## Proof of Absolute Directions

### Proof of Absolute Directions

by

John David Best

Angular velocity, ω, is defined as the rate of change of angular displacement, where angular displacement is the angle formed by a reference direction, the axis of rotation, and a line between the axis of rotation and a rotating point. The relationship between angular velocity and the amount of centripetal force it generates at radius R is Fc = mRω2 (eq 1). This is a physical law that is thought to be valid anywhere in the universe. This means that for a given mass, all rotations with the same angular velocity will produce the same centripetal force at the same radius, anywhere in the universe. This requires that the reference direction for any rotation be rotationally stationary with respect to the reference direction for any other rotation with a parallel axis of rotation. Otherwise, angular velocities that are measured as being the same would differ when compared to each other, as would the centripetal force they produce (see addendum below for additional discussion of this point). In fact, the reference direction must be the same for all rotations with parallel axes of rotation. If the reference direction were to vary for rotations with parallel axes separated by a lineal distance, then translational motion of an axis of rotation would cause its reference direction to rotate, which it cannot, as previously discussed.

The reference direction that all rotations with parallel axes share, cannot be represented by a single point. The direction to a point varies, depending on the location of the rotating object, so translational motion would cause the reference direction to rotate, which, as discussed above, cannot happen. This can be seen in the diagram below: In order for the relationship between angular velocity and centripetal force (eq 1) to be true anywhere, the reference directions for all rotations with parallel axes, must be parallel to each other, as shown in the next diagram: This situation can be accurately represented by the three-dimensional Cartesian coordinate system, with the reference directions always being parallel to one of the three coordinate axes, for rotations whose planes are parallel to said coordinate axis. By placing a coordinate axis so that it is parallel to a reference direction, the three perpendicular axes of the Cartesian coordinate system can represent the reference directions for three perpendicular planes of rotation, with each coordinate axis representing the reference direction for all rotations whose axes are perpendicular to it.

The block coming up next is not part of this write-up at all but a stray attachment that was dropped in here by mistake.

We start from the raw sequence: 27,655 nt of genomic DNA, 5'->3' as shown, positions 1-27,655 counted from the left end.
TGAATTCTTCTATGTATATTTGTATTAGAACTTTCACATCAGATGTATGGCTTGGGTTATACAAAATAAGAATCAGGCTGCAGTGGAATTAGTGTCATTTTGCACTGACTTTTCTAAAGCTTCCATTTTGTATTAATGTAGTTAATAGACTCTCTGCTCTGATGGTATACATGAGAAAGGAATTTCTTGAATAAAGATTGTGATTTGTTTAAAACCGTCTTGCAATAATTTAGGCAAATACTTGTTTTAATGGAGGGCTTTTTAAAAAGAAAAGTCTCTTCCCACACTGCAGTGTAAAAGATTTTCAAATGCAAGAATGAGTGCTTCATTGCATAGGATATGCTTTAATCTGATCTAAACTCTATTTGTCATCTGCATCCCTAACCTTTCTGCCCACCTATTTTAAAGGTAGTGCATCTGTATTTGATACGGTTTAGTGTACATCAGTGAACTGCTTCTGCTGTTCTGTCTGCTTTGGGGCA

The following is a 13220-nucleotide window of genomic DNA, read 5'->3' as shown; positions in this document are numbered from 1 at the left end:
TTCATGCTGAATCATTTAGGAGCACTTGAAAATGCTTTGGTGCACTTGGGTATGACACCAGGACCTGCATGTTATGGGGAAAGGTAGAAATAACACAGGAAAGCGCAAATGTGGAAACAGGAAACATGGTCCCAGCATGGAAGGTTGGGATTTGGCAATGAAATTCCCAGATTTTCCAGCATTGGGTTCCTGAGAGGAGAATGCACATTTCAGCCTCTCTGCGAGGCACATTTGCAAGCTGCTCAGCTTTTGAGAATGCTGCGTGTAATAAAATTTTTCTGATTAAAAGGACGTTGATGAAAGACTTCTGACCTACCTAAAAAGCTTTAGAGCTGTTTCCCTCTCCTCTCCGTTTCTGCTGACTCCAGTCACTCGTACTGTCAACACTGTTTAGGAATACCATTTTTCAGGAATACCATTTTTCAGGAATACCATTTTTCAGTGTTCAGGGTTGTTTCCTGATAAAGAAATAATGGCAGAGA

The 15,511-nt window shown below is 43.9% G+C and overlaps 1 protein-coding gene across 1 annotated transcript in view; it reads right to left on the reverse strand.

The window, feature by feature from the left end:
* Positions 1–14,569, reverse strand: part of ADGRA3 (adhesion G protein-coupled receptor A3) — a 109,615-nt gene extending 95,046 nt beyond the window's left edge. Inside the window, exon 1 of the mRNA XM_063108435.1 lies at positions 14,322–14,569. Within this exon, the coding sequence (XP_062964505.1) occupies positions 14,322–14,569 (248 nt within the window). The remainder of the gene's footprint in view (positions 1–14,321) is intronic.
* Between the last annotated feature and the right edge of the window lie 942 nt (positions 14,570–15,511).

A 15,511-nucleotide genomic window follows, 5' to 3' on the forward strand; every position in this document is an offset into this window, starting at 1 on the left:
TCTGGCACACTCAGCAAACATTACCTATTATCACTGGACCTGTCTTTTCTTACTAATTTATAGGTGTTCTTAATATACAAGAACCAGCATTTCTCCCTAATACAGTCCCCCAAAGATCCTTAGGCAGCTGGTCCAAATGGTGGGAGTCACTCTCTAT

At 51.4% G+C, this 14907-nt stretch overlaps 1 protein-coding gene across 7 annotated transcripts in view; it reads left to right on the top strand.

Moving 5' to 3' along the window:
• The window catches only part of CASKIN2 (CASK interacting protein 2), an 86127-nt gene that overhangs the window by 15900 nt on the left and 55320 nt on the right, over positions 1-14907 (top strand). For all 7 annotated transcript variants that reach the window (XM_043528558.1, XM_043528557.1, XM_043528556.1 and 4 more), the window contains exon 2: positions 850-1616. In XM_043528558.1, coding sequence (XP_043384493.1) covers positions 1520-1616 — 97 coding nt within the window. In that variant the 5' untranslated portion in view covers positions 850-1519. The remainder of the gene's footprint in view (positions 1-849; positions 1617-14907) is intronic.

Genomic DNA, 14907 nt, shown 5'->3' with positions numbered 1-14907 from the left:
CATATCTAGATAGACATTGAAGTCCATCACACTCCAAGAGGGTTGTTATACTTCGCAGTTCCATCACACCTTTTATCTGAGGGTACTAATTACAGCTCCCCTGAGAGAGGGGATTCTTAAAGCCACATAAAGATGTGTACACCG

Addendum: An examination of the dependence of centripetal force on velocity:

First, consider an illustrative scenario –

A string, maybe a meter long, has one end attached to a small rock, and the other end attached to the shaft of a motor standing so the shaft points upwards. When the motor is turned off, the string hangs limp. When the motor runs, the rock and string swing around in a circle like the blades of a helicopter. The motor is mounted inside a windowless room that sits atop a giant turntable similar to a merry-go-round, so that the entire room can be made to spin. If the motor is turned off so that the motor shaft is motionless with respect to its housing; but the turntable supporting the room is made to rotate at the same velocity as the motor does when it runs, there will be the same tension in the string, and the rock will swing around in the same manner as it did when being spun by the motor, but now the string and rock are motionless relative to everything inside the room including the motor housing, since the entire room is spinning along with the string and rock on the same axis. The angular velocity of the motor shaft that causes the tension in the string, cannot be measured with reference to the motor housing or anything inside the room. Nor necessarily can it be relative to the base of the turntable supporting the room, because that turntable could be mounted on a still larger turntable. Whatever is used as the reference direction would also have to serve for the rotation of objects in any location in space, if the relation between centripetal force and angular velocity holds true equally everywhere.